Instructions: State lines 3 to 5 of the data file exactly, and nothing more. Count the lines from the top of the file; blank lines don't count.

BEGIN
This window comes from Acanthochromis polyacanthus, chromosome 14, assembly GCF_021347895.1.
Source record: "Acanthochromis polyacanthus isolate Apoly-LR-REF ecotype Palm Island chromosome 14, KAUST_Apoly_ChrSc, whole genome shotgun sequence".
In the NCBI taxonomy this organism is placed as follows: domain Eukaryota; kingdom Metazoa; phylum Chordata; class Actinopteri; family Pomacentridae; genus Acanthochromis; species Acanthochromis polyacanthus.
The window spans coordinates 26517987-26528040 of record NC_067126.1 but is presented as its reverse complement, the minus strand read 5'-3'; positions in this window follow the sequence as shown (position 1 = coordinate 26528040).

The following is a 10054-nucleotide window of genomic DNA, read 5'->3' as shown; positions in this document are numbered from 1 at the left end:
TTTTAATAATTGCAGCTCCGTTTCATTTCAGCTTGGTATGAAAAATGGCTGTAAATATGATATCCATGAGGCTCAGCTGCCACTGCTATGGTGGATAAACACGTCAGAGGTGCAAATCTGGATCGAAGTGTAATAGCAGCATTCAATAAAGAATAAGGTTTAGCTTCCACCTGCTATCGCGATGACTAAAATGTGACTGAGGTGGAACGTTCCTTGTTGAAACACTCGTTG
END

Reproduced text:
In the NCBI taxonomy this organism is placed as follows: domain Eukaryota; kingdom Metazoa; phylum Chordata; class Actinopteri; family Pomacentridae; genus Acanthochromis; species Acanthochromis polyacanthus.
The window spans coordinates 26517987-26528040 of record NC_067126.1 but is presented as its reverse complement, the minus strand read 5'-3'; positions in this window follow the sequence as shown (position 1 = coordinate 26528040).

The following is a 10054-nucleotide window of genomic DNA, read 5'->3' as shown; positions in this document are numbered from 1 at the left end: